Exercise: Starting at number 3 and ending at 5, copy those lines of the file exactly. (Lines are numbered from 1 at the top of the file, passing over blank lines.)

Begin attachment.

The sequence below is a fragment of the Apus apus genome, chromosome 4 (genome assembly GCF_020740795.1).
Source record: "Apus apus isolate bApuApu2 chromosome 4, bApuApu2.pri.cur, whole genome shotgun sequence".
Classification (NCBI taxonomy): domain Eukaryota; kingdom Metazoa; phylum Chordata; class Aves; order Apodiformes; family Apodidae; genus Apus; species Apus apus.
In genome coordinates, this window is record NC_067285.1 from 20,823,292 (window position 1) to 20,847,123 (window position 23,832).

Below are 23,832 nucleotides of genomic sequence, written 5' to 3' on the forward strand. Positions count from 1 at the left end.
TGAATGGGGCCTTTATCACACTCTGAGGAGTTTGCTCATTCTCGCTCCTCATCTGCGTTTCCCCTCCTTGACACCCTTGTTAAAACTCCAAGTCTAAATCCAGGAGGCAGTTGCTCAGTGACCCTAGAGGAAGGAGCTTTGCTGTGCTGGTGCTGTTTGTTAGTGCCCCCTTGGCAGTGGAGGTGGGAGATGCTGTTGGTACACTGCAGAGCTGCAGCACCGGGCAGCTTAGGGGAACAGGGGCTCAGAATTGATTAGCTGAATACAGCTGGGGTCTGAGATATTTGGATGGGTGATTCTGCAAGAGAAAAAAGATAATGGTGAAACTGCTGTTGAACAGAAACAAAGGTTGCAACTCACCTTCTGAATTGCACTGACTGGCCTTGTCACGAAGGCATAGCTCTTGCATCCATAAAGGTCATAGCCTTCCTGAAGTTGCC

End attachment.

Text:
Classification (NCBI taxonomy): domain Eukaryota; kingdom Metazoa; phylum Chordata; class Aves; order Apodiformes; family Apodidae; genus Apus; species Apus apus.
In genome coordinates, this window is record NC_067285.1 from 20,823,292 (window position 1) to 20,847,123 (window position 23,832).

Below are 23,832 nucleotides of genomic sequence, written 5' to 3' on the forward strand. Positions count from 1 at the left end.